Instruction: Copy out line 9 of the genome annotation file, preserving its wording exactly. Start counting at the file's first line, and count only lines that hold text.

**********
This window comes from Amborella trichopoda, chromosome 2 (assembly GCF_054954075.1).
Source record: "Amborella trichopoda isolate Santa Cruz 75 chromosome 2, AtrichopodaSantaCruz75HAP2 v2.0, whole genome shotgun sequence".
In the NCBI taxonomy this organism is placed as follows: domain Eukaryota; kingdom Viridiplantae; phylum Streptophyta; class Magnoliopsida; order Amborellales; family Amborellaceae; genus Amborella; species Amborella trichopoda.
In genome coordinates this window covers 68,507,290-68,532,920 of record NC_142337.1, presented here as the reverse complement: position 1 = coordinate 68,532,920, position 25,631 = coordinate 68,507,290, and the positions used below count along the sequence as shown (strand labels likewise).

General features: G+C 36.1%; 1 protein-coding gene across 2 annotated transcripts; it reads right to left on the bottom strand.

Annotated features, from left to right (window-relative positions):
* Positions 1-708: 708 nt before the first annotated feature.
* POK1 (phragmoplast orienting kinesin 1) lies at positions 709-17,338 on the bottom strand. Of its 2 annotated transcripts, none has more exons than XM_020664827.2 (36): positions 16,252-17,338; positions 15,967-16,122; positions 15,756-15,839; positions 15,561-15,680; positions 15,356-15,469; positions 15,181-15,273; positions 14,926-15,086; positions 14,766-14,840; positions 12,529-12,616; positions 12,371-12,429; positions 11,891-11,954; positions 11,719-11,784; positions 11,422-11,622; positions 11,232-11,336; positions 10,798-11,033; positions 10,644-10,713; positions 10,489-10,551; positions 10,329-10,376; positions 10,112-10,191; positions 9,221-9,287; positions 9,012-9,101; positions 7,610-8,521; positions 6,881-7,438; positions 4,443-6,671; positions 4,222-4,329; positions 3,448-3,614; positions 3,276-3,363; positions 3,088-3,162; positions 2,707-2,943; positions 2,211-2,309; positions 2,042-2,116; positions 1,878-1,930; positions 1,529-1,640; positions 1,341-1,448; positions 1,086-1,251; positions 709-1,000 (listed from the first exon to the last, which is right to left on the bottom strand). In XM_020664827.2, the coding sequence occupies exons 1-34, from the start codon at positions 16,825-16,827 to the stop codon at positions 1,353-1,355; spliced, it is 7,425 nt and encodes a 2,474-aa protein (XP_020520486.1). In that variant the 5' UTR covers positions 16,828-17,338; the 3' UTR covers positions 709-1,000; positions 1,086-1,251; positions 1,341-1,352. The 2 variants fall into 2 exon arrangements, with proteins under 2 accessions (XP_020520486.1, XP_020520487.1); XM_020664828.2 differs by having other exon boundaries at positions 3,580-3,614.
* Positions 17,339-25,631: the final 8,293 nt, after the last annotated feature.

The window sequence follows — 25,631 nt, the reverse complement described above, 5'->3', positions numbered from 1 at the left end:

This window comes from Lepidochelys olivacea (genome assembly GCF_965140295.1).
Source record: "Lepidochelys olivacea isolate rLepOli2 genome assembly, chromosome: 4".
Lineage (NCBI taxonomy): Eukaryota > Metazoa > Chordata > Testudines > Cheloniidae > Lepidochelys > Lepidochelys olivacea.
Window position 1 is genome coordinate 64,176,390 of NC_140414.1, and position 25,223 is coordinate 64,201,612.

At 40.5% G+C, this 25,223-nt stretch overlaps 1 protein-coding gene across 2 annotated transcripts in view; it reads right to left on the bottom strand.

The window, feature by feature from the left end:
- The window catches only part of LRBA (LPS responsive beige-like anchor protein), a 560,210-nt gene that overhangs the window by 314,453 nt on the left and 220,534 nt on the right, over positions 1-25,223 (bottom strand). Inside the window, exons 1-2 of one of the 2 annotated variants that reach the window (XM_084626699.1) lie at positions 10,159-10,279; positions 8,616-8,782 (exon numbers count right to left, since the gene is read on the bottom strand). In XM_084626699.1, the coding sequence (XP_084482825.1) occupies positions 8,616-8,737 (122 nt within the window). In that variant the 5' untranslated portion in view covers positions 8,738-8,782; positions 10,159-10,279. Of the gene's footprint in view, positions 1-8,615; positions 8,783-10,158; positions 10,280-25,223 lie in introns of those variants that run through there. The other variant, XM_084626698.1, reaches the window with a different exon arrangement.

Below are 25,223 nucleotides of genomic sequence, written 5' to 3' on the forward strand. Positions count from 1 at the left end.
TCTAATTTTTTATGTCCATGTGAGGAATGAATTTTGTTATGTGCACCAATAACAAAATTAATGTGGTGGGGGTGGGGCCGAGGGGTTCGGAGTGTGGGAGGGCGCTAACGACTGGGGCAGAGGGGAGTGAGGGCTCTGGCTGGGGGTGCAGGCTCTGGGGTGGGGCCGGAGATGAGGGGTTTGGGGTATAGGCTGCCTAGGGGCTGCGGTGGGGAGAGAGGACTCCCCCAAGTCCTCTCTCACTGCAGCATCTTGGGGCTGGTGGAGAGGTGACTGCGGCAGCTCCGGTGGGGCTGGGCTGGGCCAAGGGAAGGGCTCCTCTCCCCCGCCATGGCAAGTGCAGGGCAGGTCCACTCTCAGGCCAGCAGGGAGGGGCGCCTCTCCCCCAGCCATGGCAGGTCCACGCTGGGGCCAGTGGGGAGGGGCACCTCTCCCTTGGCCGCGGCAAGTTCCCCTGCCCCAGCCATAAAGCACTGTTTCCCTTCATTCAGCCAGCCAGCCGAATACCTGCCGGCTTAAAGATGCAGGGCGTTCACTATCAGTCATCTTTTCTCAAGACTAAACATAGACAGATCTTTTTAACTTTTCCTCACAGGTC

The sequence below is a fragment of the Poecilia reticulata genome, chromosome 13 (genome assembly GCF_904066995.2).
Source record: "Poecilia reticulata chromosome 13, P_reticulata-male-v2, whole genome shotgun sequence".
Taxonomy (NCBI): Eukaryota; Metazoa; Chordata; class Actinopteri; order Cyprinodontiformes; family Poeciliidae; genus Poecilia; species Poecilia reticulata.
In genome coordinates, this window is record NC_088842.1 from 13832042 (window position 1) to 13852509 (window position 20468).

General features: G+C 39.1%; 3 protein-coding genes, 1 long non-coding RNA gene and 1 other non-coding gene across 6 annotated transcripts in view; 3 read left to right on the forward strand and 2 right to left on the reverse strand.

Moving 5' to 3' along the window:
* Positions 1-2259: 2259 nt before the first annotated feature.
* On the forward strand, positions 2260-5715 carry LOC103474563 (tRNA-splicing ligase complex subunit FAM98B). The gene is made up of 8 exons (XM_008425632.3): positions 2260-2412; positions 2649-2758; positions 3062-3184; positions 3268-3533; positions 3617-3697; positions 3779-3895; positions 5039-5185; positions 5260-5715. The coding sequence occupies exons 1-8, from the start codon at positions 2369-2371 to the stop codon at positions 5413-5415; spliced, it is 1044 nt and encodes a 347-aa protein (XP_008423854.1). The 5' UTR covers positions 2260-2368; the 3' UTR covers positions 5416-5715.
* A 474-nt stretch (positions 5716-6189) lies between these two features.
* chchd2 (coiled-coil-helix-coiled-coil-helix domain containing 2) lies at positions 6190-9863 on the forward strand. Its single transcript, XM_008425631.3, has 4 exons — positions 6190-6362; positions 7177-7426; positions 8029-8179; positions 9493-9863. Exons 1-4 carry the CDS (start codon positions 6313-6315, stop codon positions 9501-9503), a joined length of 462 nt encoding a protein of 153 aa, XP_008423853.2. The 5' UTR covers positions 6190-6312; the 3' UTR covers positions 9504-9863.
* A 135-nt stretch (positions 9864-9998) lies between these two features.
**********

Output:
* Positions 17,339-25,631: the final 8,293 nt, after the last annotated feature.